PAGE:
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The Body, And Soul

Updated: 3 days ago

There is that gnawing feeling that we are far more than what we believe ourselves to be. Maybe it’s time to believe the gnawing. Craig D. Lounsbrough

Every year around the month of September, the Agricultural Society of Kenya hosts the Nairobi Show. It was every child’s Kenyan version of Disney Land — an event we all hoped to attend at least once in a lifetime. *Gathoni was no exception; a 3rd born in a family of 4 children; all born within a span of five years. In the era before kidnappers and pedophiles were born, her dad — God rest his soul — took the four of them to the show. When they got to the entrance he said, “Now we can’t hang out together the whole day. You kids will not like what I like and I definitely will not like what you like so here is the deal. You are all over 18. Repeat after me.”

“We are over 18.” They said in unison even if the eldest and only boy was barely 12.

“Here is some money for snacks and the slides. Run along, stay together and let’s meet at the city clock at 4pm sharp. Understood?”

“Yes dad.” They bobbed their heads in obvious excitement. And off they went. Four innocent children, unsupervised, hand in hand to hang out at the show. They had the time of their lives and at four pm they were back at the clock as agreed. Alive and unharmed.

This was how their dad brought them up; a lecturer who taught Journalism at The University. He was an outspoken, liberal thinker. A Pan-Africanist who wasn’t fixated on ideologies. Once Gathoni asked him, “Dad, why don’t we have English names like our friends?”

“Are you English?”


“Good. You are Kikuyu. That is why you have kikuyu names.”

He taught his children never to live life in the box people expect of you. Whenever they discussed careers, he encouraged them to do whatever it is they desired to do as long as they had thought it through. His form of discipline was never by the cane. That was left to their mum. He preferred a sit down and rational conversation with them if they veered off the straight and narrow.

When the time came for Gathoni to fill her career forms in preparation for college, she was not sure about what she wanted to do. Journalism was somewhere on her list but was not offered as a first degree. She thought of a Bachelor’s in Computer science but was still undecided. Because time was running out, a friend advised her to write Medicine as her first choice.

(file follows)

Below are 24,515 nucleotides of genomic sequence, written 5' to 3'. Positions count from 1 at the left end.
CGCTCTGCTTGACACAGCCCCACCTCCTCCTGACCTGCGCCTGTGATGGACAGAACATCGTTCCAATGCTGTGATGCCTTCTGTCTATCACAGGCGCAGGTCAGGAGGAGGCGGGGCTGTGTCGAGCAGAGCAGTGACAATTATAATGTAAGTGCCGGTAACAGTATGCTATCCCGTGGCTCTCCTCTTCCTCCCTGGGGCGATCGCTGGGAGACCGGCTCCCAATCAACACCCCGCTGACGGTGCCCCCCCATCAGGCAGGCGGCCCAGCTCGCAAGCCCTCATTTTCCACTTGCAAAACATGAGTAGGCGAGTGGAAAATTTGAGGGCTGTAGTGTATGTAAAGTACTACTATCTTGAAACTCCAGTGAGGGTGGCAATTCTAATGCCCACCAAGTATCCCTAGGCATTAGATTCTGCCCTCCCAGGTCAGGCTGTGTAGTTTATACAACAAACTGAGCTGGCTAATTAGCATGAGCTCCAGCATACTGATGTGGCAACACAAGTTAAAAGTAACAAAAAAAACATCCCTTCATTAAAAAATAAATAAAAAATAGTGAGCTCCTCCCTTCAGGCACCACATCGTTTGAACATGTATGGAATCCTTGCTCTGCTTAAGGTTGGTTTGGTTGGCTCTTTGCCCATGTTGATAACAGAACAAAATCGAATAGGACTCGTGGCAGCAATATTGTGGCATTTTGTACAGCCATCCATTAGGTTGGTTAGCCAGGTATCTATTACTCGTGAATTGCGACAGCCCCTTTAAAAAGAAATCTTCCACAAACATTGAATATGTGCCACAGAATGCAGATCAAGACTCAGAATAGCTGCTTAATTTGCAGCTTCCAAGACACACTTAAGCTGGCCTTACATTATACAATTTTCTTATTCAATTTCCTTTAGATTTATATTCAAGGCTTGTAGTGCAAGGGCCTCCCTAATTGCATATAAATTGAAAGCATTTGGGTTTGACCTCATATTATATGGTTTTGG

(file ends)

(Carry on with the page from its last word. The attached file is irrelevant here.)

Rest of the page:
“If you qualify for Medicine, then you will have qualified for everything else and you can later change to what you want to do.” So she chose it and a few months later when the results were out, it chose her. Yet she still remained unsure. An attempt to try to change to another course was met by several interventions from her mom. Relatives were summoned from far and wide to talk some sense into her.

So it stuck. Besides it was around that time that Ben Carson’s ‘Gifted hands’ was trending and every young person wanted to be a Neurosurgeon. She was no exception. But med school was no walk in the park. The first year was gruelling. Yet she couldn’t quit. She didn’t know how to. Growing up she had been taught that, ‘No one puts his hand to the plow and looks back.’ So she decided to see it through. The five years came and went and she excelled and graduated — a Doctor.

Medical Internship centres were assigned through a secret ballot system. It was a process that felt like a presidential election. Woe unto you if you balloted and did not get your first choice. It would become open season and you could get tossed to areas that needed a compass to trace. She didn’t get her first choice and by default ended up in the last place she wanted to be; The National Referral Hospital. After spending three of the five years of medical school in this hospital, she felt she needed a change of scenery. And because of the huge workforce it had, it was easy for an intern to slip through the cracks because they were at the bottom of the food chain. She later learned it was the best place to be. She sharpened her ability to work without supervision; a value her dad had already inculcated in her. She developed an internal motivation to do what needed to be done and learnt the value of hard work. Sure, it was easy to get away with just giving the bare minimum but she refused to stop at the bare minimum.